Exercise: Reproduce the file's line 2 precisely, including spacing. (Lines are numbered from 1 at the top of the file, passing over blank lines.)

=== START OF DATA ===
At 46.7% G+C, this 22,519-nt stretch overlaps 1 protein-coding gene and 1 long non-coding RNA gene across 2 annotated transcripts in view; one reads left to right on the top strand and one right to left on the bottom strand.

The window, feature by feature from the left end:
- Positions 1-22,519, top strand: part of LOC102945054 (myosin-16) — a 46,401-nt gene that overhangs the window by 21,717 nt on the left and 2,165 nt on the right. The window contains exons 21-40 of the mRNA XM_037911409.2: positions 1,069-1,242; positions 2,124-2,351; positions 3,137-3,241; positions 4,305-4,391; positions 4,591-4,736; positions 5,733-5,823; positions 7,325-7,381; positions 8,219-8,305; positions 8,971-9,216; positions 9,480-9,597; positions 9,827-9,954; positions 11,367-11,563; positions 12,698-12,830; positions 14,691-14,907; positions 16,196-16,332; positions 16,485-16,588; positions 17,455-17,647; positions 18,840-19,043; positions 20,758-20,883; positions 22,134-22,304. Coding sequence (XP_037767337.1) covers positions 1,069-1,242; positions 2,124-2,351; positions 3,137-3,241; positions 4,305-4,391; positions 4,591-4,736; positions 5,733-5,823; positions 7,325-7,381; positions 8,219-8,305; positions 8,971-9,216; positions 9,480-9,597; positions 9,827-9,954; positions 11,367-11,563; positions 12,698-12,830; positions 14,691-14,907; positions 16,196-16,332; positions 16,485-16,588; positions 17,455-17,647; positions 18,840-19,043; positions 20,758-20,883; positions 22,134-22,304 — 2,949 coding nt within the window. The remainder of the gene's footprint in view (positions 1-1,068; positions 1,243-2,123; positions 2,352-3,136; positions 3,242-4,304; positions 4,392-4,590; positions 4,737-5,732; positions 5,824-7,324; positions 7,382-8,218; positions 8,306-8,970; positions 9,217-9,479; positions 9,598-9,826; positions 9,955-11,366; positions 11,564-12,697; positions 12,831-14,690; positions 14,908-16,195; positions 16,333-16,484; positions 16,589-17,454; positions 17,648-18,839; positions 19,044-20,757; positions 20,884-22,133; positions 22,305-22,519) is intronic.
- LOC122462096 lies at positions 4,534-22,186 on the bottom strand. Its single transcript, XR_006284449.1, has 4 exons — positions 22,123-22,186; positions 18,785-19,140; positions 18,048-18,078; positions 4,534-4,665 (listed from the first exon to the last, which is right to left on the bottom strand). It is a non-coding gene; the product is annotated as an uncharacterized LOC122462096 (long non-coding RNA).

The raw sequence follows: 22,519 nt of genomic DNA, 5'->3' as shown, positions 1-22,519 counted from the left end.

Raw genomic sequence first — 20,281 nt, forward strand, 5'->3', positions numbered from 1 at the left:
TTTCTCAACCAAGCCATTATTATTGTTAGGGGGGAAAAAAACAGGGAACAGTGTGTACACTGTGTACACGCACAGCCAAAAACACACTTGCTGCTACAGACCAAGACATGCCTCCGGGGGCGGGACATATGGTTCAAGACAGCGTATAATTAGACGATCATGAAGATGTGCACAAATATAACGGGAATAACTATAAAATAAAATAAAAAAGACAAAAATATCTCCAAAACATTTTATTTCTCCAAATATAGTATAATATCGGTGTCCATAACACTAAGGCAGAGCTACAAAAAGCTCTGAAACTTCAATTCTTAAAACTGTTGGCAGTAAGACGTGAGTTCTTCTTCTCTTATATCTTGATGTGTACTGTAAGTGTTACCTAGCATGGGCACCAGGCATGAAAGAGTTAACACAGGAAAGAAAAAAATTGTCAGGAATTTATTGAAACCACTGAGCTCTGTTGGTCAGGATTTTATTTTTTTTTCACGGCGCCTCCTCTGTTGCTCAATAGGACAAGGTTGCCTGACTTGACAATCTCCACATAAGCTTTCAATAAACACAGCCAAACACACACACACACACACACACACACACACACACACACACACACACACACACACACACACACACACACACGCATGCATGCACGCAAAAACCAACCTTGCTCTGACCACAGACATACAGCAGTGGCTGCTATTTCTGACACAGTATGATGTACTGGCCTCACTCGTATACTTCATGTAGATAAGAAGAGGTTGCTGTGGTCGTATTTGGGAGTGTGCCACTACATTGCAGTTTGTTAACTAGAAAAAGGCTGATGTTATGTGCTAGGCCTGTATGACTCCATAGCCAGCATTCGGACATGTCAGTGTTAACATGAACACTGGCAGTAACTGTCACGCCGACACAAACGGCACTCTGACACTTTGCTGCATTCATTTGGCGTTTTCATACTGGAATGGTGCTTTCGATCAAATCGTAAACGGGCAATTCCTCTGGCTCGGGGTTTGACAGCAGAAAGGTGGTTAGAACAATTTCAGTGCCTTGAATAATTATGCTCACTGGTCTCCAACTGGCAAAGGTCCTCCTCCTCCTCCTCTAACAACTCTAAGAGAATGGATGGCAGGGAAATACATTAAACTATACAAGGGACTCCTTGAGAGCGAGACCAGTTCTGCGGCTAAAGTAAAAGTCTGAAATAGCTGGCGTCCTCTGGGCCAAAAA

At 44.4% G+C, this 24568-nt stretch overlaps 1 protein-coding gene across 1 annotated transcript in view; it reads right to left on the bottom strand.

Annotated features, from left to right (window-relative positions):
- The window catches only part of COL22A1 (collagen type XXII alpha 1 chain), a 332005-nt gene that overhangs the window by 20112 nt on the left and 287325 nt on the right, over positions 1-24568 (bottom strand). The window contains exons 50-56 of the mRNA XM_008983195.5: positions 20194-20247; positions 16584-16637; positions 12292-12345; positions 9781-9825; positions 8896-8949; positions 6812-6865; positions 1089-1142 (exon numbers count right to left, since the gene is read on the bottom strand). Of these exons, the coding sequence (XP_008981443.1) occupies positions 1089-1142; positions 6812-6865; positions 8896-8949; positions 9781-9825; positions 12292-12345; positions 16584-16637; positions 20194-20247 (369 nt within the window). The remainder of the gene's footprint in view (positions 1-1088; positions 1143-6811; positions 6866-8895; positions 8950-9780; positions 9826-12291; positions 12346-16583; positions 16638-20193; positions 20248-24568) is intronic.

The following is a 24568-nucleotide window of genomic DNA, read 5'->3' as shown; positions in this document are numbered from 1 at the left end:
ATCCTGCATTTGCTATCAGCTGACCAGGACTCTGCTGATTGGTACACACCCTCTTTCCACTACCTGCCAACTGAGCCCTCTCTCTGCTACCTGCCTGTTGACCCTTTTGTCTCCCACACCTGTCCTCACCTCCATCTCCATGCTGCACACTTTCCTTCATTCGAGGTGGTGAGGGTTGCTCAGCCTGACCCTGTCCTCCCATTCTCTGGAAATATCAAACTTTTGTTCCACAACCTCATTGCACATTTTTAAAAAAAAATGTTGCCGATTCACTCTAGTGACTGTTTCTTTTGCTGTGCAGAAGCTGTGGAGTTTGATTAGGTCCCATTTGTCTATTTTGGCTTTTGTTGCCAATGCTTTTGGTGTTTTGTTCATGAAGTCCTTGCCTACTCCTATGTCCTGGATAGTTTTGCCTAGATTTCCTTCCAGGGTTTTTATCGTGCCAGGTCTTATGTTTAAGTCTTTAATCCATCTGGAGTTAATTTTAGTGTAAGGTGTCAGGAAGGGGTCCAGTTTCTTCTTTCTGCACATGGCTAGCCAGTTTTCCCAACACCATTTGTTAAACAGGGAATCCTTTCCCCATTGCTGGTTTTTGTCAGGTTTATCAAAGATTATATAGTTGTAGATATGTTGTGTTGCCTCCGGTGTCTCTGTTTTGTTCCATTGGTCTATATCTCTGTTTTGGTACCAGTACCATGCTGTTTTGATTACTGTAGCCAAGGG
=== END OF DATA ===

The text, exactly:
The window, feature by feature from the left end: